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The moment is almost here. Unless you live under a rock, you know the Apple Watch -- the first new product since the death of Steve Jobs in 2011 -- is about to be released. A new report courtesy of The Wall Street Journal (subscription required) outlines initial sales expectations for the new device. And if these estimates are correct, the unit could have significant implications for year-over-year revenue growth at the company.
Specifically, the Journal references "people familiar with the matter" who claim Apple ordered between 5 million and 6 million units, with half of production earmarked for the low-end Sport model, a third for the mid-tier Apple Watch, and the remainder for the high-end edition.
And while many details are still unconfirmed -- most notably the pricing for mid and high-end models -- it appears the Apple Watch could be the revenue growth driver the company needs for a typically slow period.
One quarter is not like the others
If the last four quarters are any indication, Apple could use a mid-year revenue boost. The first fiscal quarter (fourth calendar quarter) is where Apple really outperformed, growing revenue nearly 30% year-over-year. Led by the newest iterations of its iPhone,Apple smashed all expectations and propelled the stock to all-time highs.
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That said, year-over-year revenue growth each quarter was rather lumpy, with the vast majority of that growth coming from its seasonally heavy first fiscal quarter. The chart below provides some perspective:
Source: Apple 10Q filings. Revenue figures (left Y-axis) in millions
As you can see, although Apple grew its total revenue 14.8% over the last four quarters compared with the prior period, the vast majority of revenue growth was attributed to one amazing quarter. As a matter of fact, nearly two-thirds of the total 65.9% top-line growth came from the holiday quarter.
Meanwhile, mid-year performance was less impressive. And while it is important to note that 5% to 6% year-over-year growth is still amazing for a company pushing nearly $200 billion in revenue, a shot in the arm during the seasonally slower quarters should only be an additional catalyst for the stock.
How much revenue growth from the initial production order?
As you can see, one of those "low" growth quarters is the third fiscal quarter that typically starts around April 1st. With an April release expected, the Apple Watch will be most felt during that quarter. Assuming forecasts are correct -- the company errs on the conservative side, if anything -- the Apple Watch will add roughly 16.8% growth to the quarter year-over-year, holding all other factors constant.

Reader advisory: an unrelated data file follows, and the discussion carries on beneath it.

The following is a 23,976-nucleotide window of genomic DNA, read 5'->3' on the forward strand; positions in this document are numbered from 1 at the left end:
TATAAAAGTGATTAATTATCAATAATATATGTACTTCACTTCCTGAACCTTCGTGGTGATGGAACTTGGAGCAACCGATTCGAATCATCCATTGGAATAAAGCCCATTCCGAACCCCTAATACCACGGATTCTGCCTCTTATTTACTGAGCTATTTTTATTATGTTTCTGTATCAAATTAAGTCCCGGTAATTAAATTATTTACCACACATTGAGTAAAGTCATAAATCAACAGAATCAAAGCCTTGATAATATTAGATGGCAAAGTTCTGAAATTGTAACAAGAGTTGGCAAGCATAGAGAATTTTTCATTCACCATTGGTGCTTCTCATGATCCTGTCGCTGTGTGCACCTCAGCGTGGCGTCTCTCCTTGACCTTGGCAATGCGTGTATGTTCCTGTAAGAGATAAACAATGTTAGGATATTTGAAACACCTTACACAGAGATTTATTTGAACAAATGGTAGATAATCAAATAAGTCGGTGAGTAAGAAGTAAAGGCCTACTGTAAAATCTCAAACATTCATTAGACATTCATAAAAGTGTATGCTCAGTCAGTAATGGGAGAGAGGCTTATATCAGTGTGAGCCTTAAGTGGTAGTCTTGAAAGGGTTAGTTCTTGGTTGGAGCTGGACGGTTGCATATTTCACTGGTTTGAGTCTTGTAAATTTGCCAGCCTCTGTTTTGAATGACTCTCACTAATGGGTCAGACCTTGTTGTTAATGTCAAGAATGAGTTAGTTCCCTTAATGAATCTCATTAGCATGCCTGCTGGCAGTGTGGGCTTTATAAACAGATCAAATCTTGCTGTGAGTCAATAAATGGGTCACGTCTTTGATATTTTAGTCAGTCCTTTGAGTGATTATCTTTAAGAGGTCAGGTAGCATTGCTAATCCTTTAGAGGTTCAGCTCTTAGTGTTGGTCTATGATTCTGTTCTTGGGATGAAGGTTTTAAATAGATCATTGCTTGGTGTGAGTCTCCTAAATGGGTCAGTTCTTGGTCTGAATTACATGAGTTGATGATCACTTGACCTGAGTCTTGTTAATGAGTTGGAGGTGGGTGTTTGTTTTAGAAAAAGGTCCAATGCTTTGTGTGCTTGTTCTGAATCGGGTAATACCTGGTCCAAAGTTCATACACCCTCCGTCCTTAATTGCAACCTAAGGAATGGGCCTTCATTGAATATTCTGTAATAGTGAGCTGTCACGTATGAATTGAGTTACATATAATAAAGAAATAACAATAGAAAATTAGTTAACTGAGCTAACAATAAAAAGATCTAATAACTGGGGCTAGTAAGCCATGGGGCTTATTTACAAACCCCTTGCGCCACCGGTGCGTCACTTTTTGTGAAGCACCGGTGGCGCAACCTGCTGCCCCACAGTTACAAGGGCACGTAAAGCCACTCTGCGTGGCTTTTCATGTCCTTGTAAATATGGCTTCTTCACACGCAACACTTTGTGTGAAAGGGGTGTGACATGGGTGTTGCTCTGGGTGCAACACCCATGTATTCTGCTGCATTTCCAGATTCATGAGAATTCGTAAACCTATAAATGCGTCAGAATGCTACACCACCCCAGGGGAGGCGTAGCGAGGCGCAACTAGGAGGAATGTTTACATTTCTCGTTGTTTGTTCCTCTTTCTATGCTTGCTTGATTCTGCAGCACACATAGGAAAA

|Apple Watch Brand||Watch Sport||Apple Watch||Apple Watch Edition|
|Units produced at midpoint||2.75 million||1.83 million||.92 million|
|Total revenue per segment||$962.5 million||$732 million||$4.6 billion|
|Total revenue||$6.3 billion|
Source: Wall Street Journal. *Denotes estimate
The estimated $5,000 Apple Edition price point came courtesy of WSJ and was expanded upon by Jon Gruber of Daring Fireball. Mr. Gruber estimates the high-end model has the potential to add the aforementioned $4.6 billion in revenue per quarter --not just with its initial run. If so, the Watch product line would rocket up to nearly $6.3 billion, taking its place as one of the largest product segments after the iPhone. And even better for investors, the aforementioned product/revenue mix should have a positive effect on gross margins.
That said, I personally think replicating these results every quarter will be challenging. The Apple Watch should not be an impressive revenue driver in its own right after initial demand is satiated, but it will help with revenue growth this year, managing expectations if the next version of the iPhone -- tentatively dubbed the iPhone 6s -- does not set fresh records.
The article What Apple Watch Means for Apple Inc. Stock originally appeared on Fool.com.
Jamal Carnette owns shares of Apple. The Motley Fool recommends Apple. The Motley Fool owns shares of Apple. Try any of our Foolish newsletter services free for 30 days. We Fools may not all hold the same opinions, but we all believe that considering a diverse range of insights makes us better investors. The Motley Fool has a disclosure policy.
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